Canada, the Loonie and Manufacturing

By September 5, 2007Trade

Just like to check in with our confreres north of the border every so often. The Loonie reached its 30 year high in July at 96.71 cents and currently stands at a shade under 95 cents, making its exports more expensive than in previous years. But U.S. exports to Canada are cheaper.

TORONTO (CP) — Job losses in manufacturing in Ontario – like the 1,200 cuts just announced at General Motors – have been painful, but economists say the impact has been softened by growth in other sectors as the economy diversifies.

Free trade and the loss of manufacturing jobs to the developing world, including emerging economic titans like China, have all been linked to a flat lining Ontario economy.

Meanwhile, the resource-rich western provinces have seen employment and economic growth rates spike up like the gush from an oil strike.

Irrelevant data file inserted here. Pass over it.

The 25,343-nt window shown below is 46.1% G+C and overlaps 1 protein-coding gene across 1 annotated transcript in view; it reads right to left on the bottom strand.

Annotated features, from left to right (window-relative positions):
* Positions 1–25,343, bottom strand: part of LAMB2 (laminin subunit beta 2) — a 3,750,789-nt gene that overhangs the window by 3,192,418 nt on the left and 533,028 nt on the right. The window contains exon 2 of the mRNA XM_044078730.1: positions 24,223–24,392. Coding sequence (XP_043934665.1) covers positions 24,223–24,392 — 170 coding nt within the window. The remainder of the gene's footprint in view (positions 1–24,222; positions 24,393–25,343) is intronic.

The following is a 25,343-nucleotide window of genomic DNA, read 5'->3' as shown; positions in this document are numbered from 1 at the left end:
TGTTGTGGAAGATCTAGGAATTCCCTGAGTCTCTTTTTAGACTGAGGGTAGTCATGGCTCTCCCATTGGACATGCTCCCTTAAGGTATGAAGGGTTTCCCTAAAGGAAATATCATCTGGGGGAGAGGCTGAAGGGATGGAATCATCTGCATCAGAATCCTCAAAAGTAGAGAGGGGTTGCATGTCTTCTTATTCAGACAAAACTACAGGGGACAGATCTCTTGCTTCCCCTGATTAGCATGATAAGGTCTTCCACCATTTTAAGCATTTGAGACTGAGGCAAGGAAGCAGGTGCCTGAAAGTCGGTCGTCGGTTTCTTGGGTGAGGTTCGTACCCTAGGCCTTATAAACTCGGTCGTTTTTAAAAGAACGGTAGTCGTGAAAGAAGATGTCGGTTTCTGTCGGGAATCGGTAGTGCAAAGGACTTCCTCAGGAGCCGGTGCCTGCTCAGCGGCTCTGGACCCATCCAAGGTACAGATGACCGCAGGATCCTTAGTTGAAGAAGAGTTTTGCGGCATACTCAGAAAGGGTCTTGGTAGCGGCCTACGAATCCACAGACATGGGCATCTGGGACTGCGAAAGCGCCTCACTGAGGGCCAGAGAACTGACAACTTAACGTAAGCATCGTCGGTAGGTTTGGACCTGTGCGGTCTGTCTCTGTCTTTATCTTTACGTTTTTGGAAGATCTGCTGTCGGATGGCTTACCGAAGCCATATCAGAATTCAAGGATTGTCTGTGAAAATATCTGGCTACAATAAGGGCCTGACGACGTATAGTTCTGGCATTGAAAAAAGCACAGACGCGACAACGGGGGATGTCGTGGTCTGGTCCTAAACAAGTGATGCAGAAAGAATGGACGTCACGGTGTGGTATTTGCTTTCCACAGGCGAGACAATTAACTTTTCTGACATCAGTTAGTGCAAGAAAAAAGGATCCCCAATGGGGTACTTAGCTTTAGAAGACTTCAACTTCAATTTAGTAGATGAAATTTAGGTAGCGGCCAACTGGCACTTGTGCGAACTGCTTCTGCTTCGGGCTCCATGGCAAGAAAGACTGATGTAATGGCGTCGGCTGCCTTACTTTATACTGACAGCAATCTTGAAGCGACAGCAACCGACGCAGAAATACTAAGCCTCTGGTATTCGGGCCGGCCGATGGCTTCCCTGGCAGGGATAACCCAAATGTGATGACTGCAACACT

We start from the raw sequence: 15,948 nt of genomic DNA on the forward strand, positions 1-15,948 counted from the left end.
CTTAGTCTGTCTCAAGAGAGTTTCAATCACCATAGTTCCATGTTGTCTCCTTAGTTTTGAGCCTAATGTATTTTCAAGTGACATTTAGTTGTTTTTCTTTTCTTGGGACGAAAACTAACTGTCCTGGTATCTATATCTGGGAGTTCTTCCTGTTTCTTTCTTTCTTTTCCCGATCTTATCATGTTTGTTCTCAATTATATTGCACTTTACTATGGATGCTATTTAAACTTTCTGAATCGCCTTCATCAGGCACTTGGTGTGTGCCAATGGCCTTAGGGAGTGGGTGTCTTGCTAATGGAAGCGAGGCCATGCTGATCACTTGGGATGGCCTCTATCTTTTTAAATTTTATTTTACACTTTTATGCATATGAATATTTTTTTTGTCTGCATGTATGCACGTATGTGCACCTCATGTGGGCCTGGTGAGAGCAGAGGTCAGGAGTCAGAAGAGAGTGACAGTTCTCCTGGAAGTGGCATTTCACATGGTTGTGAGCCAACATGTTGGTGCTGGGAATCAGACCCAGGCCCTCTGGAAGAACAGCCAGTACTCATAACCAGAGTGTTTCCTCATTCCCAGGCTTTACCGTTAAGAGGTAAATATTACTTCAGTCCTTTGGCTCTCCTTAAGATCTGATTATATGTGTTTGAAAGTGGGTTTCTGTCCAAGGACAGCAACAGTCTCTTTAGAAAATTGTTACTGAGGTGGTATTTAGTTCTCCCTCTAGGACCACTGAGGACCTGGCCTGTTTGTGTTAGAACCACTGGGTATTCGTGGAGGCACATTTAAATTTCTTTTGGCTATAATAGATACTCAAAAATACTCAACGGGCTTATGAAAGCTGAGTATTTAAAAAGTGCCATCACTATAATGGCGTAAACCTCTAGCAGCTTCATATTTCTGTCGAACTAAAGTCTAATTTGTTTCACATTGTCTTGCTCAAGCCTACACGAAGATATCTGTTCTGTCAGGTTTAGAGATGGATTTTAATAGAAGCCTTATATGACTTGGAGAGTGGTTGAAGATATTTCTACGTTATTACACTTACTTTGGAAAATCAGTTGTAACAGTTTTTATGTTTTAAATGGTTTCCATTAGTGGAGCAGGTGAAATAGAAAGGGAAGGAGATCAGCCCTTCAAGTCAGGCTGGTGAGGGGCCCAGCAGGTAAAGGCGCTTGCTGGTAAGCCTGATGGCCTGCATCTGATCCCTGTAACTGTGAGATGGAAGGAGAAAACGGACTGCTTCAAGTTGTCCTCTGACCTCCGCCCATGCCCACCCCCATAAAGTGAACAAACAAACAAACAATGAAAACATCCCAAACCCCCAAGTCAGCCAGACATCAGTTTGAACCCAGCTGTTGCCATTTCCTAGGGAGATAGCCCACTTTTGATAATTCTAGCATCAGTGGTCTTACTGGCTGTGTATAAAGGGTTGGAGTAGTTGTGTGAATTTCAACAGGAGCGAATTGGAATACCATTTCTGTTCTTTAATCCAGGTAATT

Alberta’s growth rate, which reached seven per cent, was so high it was not sustainable, economists say, and TD Bank said it expects Alberta’s economy to expand by only four per cent this year.

Thank goodness for Alberta and its energy exports.

Major investments are taking place to ensure that Canada will increase its energy production long into the future. There are mega construction projects underway in oil and gas production and delivery systems (i.e., pipelines) in western Canada (Saskatchewan, Alberta and B.C.) and off the East Coast. Canada is also about to embark on a new era of mega electric power projects in almost every region of the country. These projects, in both oil and gas and electric power, are geared towards export potential as well as domestic demand.

Glad somebody’s doing it.

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